Imagination, not dialectic, rules the world.
— Russell Kirk
Yesterday was one of those days. You know the ones I’m talking about, right? The ones where you feel like a bad human being — because you are. Where you grouch and grump, and no one can make you happy. Where you stop before you start because you know you’ll lose your patience if you try. Where you can’t seem to talk (or discipline) yourself into behaving as you know you ought. What can I say? I think there might be a wrong side of the bed after all.
I read my Bible, but it seemed like nothing could get into my hardened heart.
I apologized to my children.
It was just a no good, very bad day. Today is a Good Day and so, in retrospect, it all seems so silly. Why exactly was I short-tempered and completely unbearable to be around?
To be honest, I have no idea. Try as I might, I can’t come up with an excuse, and I venture to say that this is because there isn’t one.
When we finally got a chance to sit down, at the very end of the day, we read. We read Nicholas Nickelby, just one chapter, and I felt like an even worse human being than before. I woke up in a funk, for no particular reason that I can think of, and at the end of the day I tortured myself by reading about Miss Nickelby, who will suffer all pains and insults with gratitude, comforting herself that her dear brother is doing well — who will work for her bread, even though she is not accustomed to it, that her mother might be secure.
Who will sacrifice herself with grace and dignity.
She is something like a martyr, only even more endearing because she is willing to live through day after day of sacrifice.
I could have read my Bible for hours, but it was Kate Nickelby who made me want to repent.
Lest you think I’m diminishing my belief in sola scriptura, I assure you that I’m not. But perhaps God gave Story an open door into our hearts?
I know I quote Kirk all the time in this regard, and perhaps it’s getting tiresome, but is it not a powerful thought, what he said about Pilgrim’s Progress?
Being brought up on Bunyan was some protection against being swallowed by Hobbes’ Leviathan.
Think about that! A story written in a humble prison protected the soul from a horrendous but highly intellectual piece of political philosophy!
Finally, brethren, whatsoever things are true, whatsoever things are honest, whatsoever things are just, whatsoever things are pure, whatsoever things are lovely, whatsoever things are of good report; if there be any virtue, and if there be any praise, think on these things.
How is that for a lifelong curriculum? Think on these things! Think on the things that are true and honest and just and pure and lovely and virtuous. Think on the things that are worth thinking about.
What is interesting about the mind is that we don’t usually think about abstract ideas; we think about incarnations. We don’t think about the idea of a hero. We think about heroes. We require a narrative. We can’t meditate on the idea of good manners as long as we can ponder a story — or a person — in which (or by whom) they were embodied. I can try to think of what it is like to be a good mother, or I can think about Caroline Ingalls and Marmee. I can say that the greatest love is when one lays down his life for his friend, but it really hits home when I read the story of the Crucifixion, or Yonge’s Book of Golden Deeds.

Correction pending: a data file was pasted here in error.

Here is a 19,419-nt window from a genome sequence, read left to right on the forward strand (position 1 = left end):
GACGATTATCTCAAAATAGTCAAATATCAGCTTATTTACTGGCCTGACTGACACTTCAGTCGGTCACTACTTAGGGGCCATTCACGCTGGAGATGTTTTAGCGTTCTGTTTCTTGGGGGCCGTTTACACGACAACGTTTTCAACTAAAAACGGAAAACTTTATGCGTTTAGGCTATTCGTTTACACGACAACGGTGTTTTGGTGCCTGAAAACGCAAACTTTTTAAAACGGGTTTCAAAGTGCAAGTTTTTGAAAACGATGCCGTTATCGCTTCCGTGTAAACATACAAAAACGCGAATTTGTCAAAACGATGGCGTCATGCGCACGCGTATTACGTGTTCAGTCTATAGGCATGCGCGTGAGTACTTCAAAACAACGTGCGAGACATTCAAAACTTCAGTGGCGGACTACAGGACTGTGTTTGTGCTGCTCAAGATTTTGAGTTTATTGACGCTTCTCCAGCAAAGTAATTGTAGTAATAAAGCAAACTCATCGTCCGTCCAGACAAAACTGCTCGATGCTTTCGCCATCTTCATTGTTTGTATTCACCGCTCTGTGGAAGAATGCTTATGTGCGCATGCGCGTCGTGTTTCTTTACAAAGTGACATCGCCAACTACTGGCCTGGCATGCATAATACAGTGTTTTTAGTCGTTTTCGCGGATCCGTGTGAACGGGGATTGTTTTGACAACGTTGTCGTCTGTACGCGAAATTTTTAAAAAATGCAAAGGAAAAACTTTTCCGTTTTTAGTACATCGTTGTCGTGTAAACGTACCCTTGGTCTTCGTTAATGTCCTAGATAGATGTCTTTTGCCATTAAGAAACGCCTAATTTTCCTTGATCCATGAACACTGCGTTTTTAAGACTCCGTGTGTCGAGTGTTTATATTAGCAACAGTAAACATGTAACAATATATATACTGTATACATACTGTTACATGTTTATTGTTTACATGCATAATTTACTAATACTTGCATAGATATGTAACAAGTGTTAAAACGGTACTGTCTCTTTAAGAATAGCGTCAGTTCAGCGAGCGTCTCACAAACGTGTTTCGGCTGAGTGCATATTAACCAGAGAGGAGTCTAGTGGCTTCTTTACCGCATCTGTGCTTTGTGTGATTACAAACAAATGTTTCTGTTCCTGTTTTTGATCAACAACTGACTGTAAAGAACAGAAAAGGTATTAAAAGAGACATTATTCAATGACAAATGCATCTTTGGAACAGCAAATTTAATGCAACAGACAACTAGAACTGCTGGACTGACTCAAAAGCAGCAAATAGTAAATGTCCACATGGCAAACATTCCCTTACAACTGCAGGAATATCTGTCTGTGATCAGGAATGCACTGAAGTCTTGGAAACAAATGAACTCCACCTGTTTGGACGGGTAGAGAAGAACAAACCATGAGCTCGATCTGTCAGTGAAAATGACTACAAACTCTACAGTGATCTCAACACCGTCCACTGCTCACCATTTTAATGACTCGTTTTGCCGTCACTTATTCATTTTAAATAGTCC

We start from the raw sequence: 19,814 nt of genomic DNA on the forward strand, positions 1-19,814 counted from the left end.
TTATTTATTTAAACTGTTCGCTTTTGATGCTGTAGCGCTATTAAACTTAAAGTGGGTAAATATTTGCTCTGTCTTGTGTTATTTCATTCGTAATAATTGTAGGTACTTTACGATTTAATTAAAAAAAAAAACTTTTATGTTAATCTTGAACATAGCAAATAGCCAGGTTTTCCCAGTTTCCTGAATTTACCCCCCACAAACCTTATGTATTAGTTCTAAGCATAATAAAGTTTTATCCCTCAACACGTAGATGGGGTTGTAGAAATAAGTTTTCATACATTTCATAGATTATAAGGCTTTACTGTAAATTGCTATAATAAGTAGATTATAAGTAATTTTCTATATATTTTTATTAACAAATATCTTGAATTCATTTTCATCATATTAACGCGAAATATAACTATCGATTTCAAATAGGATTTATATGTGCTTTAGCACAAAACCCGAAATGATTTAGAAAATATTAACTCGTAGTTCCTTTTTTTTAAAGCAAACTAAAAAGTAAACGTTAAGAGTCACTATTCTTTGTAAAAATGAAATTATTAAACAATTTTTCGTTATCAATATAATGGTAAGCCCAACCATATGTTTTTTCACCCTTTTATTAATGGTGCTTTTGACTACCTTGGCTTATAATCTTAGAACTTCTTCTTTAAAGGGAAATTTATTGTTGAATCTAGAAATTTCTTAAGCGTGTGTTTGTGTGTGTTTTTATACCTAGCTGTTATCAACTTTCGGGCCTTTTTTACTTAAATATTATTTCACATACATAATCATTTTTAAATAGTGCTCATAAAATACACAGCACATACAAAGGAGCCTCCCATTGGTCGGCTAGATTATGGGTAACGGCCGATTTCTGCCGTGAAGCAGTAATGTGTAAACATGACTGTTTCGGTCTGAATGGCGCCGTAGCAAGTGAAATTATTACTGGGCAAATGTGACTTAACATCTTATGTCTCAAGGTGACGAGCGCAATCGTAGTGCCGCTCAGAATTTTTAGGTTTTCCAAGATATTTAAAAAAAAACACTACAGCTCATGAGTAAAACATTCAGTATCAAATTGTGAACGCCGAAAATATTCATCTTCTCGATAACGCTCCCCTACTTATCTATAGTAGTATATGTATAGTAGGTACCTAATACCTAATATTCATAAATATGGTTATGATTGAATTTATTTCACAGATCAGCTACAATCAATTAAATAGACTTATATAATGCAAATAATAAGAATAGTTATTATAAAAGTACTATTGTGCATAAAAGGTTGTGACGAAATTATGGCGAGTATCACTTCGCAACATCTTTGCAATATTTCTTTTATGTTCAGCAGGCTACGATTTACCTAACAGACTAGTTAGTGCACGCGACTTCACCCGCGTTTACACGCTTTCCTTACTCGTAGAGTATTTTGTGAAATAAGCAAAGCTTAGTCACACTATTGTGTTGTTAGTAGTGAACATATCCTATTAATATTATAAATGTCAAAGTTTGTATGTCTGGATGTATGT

A story works its way into our souls, and suddenly, for a moment at least, we want to be better people. It is almost as if, briefly, we remember what God created Man to be, and instead of being crushed by how very far we’ve fallen, we see a hope of greatness. Perhaps, by God’s grace, some of us really can follow in Christ’s steps, and do the things that are pure and honest and lovely — do the things worth thinking about.
I think this is why Longfellow, in his poem about Florence Nightingale, wrote:
Whene’er a noble deed is wrought,
Whene’er is spoken a noble thought,
Our hearts, in glad surprise,
To higher levels rise.
Is this not true? Do not our own hearts swell when we read of a good deed done and a noble life lived?
Longfellow goes on:
The tidal wave of deeper souls
Into our inmost being rolls,
And lifts us unawares
Out of all meaner cares.
We read about people better than ourselves, and we forget our own petty troubles, at least momentarily.
I wish I could write stories like that. Maybe someday I will. But for now I recognize that in good stories, God has allowed us a powerful lever, lifting our hearts out of the mire. This is why He tells us to think on these things. If we choose good books, the fruit is there for the taking.
And with Longfellow we might pray:
Honor to those whose words or deeds
Thus help us in our daily needs,
And by their overflow
Raise us from what is low!
I needed raising yesterday. Did you?
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